Climate Governance Initiative Australia Newsletter December 2022

Thursday, 15 December 2022


    This month’s newsletter highlights the launch of Treasury’s consultation on mandatory climate reporting standards, the outcomes of COP27, and the latest Government and regulatory updates. This includes the first Annual Climate Change Statement and ASIC’s current focus on sustainability-related disclosures.

    On behalf of the Climate Governance Initiative (CGI) Australia and the AICD, we wish you a happy and safe Christmas and holiday period. Thank you for your ongoing interest in this important work. In 2023, we look forward to hosting more events and sharing additional resources for directors to build their climate capability. To catch up on the latest CGI Australia material and recordings, scroll down to the end of this newsletter.

    Mandatory climate reporting consultation gets underway

    On 12 December, Treasury released a discussion paper on the development of an Australian climate risk disclosure framework. The Government will introduce standardised, internationally-aligned reporting requirements for businesses to make disclosures regarding governance, strategy, risk management, targets, and metrics (including greenhouse gas emissions). These reporting requirements are expected to be mandatory for large listed entities as well as financial institutions, and phased in over time.

    In short, the discussion paper invites comment on the following proposals relevant to boards:

    • Coverage – Large listed entities (expected to be the top ASX200 companies) and financial institutions (e.g. banks, insurers, credit unions and superannuation funds).
    • Scope TCFD-aligned and able to integrate the International Sustainability Standards Board (ISSB) standards when finalised (expected to be finalised in early 2023).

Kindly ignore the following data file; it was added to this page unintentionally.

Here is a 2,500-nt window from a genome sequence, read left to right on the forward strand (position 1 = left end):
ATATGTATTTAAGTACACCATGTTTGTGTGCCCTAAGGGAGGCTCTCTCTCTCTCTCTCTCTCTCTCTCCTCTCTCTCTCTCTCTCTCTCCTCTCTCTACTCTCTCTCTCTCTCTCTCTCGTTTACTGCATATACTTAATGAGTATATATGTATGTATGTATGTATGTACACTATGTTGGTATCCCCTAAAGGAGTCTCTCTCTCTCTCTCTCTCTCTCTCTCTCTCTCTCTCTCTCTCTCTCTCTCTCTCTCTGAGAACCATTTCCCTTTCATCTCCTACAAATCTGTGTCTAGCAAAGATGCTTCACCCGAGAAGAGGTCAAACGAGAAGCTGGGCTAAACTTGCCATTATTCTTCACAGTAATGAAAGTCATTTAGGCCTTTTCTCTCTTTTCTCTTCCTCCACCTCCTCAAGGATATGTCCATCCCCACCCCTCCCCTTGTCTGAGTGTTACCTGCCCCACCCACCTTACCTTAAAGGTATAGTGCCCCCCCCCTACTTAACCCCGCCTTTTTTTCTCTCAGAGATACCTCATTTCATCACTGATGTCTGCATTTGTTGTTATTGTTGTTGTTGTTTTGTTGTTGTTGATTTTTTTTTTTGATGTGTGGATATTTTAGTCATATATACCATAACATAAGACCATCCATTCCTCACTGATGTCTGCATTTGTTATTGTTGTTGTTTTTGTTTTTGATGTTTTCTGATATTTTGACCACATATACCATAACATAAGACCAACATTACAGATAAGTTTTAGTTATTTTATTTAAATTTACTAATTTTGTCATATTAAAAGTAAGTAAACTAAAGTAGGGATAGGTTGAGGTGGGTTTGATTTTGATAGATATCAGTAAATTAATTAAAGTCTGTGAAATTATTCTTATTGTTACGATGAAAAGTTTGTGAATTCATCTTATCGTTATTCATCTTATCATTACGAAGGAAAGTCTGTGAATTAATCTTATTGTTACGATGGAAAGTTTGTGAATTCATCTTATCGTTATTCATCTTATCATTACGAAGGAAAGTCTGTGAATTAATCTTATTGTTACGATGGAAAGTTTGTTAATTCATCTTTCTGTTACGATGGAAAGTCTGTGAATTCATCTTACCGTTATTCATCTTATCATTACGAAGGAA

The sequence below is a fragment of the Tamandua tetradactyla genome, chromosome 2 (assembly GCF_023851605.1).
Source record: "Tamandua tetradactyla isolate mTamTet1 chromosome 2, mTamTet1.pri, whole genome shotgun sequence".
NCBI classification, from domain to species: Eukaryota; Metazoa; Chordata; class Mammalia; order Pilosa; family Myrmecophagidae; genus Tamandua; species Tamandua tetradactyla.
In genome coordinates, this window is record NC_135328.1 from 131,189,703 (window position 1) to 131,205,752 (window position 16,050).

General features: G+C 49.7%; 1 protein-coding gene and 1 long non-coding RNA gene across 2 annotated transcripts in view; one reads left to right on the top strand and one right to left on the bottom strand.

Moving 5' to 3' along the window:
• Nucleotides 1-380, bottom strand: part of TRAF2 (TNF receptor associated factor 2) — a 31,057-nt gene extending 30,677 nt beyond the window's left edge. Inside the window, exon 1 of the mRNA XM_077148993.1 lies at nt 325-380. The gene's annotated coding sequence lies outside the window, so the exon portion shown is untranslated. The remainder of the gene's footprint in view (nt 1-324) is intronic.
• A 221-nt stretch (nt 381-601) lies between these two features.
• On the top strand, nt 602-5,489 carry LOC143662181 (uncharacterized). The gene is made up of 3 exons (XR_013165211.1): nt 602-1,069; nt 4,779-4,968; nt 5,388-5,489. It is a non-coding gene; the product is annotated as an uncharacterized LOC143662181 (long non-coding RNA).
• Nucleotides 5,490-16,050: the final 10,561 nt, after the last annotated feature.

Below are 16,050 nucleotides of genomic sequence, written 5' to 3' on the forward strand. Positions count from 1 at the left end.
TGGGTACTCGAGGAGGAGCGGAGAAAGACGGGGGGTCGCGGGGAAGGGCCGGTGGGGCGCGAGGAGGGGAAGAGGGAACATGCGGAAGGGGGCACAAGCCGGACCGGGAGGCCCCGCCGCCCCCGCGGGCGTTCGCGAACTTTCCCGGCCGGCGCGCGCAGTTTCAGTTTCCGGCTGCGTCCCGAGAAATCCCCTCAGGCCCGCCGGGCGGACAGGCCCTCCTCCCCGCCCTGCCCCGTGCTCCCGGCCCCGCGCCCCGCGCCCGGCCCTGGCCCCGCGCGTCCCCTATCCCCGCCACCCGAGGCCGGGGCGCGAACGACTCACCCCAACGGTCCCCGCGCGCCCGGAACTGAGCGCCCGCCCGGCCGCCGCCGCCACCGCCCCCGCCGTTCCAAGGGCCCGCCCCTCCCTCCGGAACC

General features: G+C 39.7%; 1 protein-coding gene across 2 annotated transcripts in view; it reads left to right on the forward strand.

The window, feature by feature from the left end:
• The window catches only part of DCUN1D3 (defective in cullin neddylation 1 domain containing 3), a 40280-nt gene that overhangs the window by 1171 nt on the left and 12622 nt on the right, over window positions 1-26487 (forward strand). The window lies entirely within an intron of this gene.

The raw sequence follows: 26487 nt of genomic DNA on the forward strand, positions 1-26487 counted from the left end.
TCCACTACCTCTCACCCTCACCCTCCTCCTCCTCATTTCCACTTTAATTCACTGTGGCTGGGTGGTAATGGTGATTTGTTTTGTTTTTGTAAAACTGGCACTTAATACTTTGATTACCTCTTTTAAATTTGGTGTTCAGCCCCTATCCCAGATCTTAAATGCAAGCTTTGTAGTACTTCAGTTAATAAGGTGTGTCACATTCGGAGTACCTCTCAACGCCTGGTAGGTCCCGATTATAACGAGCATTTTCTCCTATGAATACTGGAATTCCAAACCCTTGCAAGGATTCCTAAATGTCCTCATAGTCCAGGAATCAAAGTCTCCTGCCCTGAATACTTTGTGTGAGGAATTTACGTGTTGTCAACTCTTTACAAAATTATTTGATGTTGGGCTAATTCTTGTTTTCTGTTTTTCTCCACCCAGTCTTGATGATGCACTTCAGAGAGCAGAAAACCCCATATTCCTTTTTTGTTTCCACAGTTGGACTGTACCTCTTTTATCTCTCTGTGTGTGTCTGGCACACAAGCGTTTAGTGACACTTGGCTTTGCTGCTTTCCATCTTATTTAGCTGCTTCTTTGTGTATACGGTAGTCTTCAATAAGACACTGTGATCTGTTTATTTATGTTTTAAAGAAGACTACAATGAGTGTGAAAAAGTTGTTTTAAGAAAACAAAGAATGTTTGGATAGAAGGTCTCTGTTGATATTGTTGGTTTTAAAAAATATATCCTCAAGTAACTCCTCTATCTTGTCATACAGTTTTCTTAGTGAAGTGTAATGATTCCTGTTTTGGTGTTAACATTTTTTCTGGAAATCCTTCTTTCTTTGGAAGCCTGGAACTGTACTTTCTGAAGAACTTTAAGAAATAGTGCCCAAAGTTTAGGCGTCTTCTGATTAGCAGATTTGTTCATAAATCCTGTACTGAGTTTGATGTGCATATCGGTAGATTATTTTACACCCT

• Timing – Phased approach, with first reports being required for FY 2024-25.
    • Reporting – Requirement to disclose material Scope 3 emissions, albeit on a phased-in basis.
    • Regulatory framework – Legislation to set out details of covered entities, location for reporting requirements (e.g. annual report or operating and financial review), and requirements to follow prescribed disclosure standards.
    • Proportionate application of liability – How climate disclosure will impact liability (including director liability) under misleading or deceptive conduct legislation. A safe harbour regime similar to the US Securities and Exchange Commission’s proposal for Scope 3 emissions disclosure is flagged as a possible mechanism to balance incentivising disclosure and penalising misconduct.
    • Offset and transition plans – Whether and how entities should be required to provide information about how they are managing climate risks, including what transition plans they have in place and any use of offsets to meet their published targets.
    • Financial reporting framework – Three potential structures to support implementation of climate risk disclosure standards (e.g. Australian Accounting Standards Board (AASB), separate sustainability standards board, or reforming existing financial reporting bodies – FRC, AASB, AUASB – into a single, holistic entity).

    The Government has also tasked Treasury with developing a comprehensive sustainable finance strategy, that includes the development of new standards or taxonomies for sustainable investment, further initiatives to reduce greenwashing and strengthen ESG labelling, and more ambitious participation in global forums to support climate and sustainable finance frameworks and investment.

    The AICD will be closely engaged with the consultation (which closes 17 February 2023) and will provide an in-depth analysis of the proposals in the January edition of the Climate Governance Initiative newsletter.

    Outcomes of COP27

    COP27 concluded on 20 November 2022 in Sharm el-Sheikh, Egypt. Government, public and private-sector leaders from across the world came together to take action to limit global warming to 1.5°C, as stated in the Paris Agreement.